The state and local was more than twice as big in aggregate, twice as big as the federal government. Today, the total public sector in the U.S., depending on how you count, what you include, but including the transfer payments, is more like 35%. What that meant was that when the great crash happened and the banking system was allowed to tilt over into liquidation, the public sector, the federal government was not remotely large enough to offset and counteract the contraction on profits, investment, employment, consumption that led to a 50% decline in nominal GDP in the course of 4 years.

The federal government indeed grew from 2% to 4% of the economy under Herbert Hoover, but that was because the economy declined by 50%. Only with the new deal was there some somewhat haphazard, on-and-off push to expand appropriately the public sector. And then, of course, with World War II and then the post-war growth of the social benefits, we now have a public sector which demonstrated in 2008 and '09 that it was big enough to counteract a financial crisis which had all of the earmarks of being capable of matching the economic destruction of 1929 to '33, of the Great Depression if the public sector had refused to act either through the Federal Reserve or through Congress and the presidency to offset the impact of the financial crisis.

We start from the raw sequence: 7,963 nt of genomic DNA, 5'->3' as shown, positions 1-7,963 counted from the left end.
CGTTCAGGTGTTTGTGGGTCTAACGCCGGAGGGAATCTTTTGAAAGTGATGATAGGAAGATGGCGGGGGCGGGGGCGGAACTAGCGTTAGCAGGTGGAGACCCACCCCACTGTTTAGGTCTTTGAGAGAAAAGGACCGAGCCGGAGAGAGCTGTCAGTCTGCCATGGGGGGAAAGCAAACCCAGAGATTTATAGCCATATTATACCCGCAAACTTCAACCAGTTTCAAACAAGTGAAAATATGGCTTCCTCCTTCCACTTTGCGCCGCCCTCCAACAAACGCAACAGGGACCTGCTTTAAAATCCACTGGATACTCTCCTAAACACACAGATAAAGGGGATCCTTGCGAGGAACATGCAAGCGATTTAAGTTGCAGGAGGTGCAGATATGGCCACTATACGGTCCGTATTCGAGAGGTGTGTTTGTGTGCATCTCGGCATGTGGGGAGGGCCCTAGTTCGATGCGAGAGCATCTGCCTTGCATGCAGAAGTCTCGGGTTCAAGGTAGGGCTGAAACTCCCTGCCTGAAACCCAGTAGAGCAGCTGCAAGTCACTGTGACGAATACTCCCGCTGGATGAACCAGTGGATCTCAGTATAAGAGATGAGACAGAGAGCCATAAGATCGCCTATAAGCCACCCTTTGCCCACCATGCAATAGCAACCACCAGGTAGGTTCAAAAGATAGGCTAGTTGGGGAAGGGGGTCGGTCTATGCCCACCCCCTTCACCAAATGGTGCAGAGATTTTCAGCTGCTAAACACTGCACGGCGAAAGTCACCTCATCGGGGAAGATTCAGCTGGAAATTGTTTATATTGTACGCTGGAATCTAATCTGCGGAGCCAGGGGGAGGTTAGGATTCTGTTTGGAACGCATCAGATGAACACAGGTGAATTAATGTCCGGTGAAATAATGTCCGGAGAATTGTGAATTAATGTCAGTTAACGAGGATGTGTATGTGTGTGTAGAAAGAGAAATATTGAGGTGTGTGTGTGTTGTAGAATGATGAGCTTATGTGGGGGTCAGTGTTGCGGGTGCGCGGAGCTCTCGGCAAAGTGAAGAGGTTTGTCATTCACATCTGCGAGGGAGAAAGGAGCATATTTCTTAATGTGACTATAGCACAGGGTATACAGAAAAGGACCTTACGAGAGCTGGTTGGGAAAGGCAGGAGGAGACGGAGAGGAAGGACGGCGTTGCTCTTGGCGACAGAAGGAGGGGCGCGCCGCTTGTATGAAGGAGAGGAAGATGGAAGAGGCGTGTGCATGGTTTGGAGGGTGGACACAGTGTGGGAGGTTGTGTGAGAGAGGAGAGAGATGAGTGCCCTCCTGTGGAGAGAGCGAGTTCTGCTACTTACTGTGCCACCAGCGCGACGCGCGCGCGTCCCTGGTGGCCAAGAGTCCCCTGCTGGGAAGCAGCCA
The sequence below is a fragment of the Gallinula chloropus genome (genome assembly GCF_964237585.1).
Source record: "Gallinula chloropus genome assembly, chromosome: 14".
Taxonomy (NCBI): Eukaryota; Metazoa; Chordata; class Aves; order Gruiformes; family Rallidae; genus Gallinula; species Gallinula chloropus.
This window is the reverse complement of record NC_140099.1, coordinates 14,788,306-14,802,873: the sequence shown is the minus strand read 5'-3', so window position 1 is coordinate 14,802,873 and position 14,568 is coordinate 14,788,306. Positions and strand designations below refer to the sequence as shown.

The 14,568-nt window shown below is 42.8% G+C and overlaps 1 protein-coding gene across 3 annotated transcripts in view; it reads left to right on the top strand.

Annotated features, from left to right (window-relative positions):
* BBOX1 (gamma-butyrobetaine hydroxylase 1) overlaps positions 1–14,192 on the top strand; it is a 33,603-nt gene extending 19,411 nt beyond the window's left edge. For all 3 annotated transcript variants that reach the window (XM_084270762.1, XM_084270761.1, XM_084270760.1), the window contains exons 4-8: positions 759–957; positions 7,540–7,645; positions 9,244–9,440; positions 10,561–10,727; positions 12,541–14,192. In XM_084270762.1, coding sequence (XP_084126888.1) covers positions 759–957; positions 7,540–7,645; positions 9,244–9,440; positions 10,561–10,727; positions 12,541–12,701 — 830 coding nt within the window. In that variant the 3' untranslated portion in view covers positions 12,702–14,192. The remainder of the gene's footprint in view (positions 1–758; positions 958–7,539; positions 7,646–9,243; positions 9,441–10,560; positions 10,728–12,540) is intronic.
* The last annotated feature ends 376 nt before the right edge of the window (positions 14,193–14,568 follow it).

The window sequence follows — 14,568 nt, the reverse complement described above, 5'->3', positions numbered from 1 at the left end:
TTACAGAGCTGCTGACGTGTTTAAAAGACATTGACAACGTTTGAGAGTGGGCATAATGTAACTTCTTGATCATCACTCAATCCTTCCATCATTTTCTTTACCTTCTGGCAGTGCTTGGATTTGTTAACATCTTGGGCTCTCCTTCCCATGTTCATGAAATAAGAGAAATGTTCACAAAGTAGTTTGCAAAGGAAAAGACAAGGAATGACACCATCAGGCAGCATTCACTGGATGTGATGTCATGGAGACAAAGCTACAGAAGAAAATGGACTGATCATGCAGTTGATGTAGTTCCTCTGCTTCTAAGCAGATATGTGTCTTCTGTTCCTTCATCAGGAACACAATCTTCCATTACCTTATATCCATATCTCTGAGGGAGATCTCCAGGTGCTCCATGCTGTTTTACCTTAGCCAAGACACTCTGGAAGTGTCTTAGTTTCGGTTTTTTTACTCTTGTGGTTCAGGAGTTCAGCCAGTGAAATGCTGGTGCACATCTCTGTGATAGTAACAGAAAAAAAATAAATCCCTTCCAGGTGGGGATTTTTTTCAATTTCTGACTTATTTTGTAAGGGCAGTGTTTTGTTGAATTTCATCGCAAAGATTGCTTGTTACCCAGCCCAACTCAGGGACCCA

Nathan Hunt: Let's revisit the 3-player game necessary for an innovation economy. When you look at China today, how do you think they are playing the game? And has your opinion changed since you wrote the conclusion of the revised edition?